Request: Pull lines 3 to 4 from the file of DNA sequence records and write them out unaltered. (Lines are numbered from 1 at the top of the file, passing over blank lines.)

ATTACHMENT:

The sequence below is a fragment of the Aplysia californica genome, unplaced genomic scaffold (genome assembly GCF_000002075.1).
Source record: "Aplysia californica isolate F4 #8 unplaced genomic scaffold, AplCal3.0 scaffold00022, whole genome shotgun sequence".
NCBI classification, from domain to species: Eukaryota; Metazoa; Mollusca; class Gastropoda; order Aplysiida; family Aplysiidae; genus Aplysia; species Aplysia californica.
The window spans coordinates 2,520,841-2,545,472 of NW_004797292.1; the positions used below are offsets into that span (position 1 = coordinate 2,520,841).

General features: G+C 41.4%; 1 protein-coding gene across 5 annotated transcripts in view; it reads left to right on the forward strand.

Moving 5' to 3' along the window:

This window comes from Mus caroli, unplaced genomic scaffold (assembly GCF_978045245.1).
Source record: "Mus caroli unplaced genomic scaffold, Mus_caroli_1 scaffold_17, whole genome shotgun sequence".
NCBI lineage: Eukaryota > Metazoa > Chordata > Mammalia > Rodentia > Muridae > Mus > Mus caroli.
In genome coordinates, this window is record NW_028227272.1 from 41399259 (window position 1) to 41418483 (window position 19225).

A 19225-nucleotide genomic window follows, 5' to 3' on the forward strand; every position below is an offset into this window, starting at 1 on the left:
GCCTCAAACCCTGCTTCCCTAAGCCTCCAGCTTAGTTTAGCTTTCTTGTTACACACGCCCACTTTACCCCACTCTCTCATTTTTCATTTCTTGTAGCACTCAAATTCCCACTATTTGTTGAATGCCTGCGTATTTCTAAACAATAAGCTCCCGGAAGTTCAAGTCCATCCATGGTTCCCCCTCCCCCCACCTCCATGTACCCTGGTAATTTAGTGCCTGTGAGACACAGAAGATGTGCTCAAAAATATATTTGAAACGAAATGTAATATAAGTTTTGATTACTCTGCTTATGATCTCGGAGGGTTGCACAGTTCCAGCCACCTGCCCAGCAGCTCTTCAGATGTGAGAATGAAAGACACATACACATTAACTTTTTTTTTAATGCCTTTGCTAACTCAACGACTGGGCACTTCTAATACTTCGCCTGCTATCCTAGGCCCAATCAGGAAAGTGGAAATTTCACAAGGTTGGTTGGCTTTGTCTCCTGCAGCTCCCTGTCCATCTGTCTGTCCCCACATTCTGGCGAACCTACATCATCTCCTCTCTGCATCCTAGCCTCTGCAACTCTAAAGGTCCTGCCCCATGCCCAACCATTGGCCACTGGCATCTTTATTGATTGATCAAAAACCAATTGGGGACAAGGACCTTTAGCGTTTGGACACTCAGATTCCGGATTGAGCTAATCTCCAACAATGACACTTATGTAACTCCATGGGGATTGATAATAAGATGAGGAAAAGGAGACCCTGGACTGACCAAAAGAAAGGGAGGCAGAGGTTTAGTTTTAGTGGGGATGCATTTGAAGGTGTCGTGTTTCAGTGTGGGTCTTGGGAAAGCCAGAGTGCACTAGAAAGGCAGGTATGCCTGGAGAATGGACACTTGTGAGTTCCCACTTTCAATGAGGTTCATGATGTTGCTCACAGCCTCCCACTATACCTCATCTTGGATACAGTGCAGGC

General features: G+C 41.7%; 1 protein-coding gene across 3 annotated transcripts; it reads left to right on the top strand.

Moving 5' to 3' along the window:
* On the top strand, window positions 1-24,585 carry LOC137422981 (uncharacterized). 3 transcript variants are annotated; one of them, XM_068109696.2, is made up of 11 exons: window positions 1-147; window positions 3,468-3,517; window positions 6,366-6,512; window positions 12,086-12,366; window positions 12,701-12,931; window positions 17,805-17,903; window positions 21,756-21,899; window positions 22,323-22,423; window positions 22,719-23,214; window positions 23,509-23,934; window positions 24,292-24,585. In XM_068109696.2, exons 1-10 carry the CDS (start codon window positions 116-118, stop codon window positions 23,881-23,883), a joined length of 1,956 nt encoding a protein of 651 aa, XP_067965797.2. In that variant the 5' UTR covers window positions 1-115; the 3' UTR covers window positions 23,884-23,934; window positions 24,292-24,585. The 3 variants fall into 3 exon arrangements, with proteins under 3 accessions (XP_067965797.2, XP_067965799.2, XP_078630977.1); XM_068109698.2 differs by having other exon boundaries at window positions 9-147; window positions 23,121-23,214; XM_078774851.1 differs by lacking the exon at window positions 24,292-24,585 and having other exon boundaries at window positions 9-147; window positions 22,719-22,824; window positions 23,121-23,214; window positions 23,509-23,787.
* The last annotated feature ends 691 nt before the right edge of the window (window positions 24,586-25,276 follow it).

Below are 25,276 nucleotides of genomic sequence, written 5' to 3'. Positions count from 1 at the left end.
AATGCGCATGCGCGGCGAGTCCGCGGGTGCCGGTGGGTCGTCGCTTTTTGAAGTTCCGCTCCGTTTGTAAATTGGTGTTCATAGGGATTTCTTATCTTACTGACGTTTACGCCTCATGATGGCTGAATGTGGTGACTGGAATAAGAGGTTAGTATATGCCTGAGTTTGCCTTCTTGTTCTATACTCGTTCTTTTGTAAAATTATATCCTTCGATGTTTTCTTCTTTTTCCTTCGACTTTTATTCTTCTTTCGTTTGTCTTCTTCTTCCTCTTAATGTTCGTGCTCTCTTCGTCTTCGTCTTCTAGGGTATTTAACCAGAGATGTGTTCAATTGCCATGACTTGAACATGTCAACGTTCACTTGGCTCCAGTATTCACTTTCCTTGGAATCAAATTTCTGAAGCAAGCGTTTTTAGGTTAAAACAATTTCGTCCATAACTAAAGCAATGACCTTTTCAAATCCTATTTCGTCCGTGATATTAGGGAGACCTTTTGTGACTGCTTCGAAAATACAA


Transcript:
NCBI classification, from domain to species: Eukaryota; Metazoa; Mollusca; class Gastropoda; order Aplysiida; family Aplysiidae; genus Aplysia; species Aplysia californica.
The window spans coordinates 2,520,841-2,545,472 of NW_004797292.1; the positions used below are offsets into that span (position 1 = coordinate 2,520,841).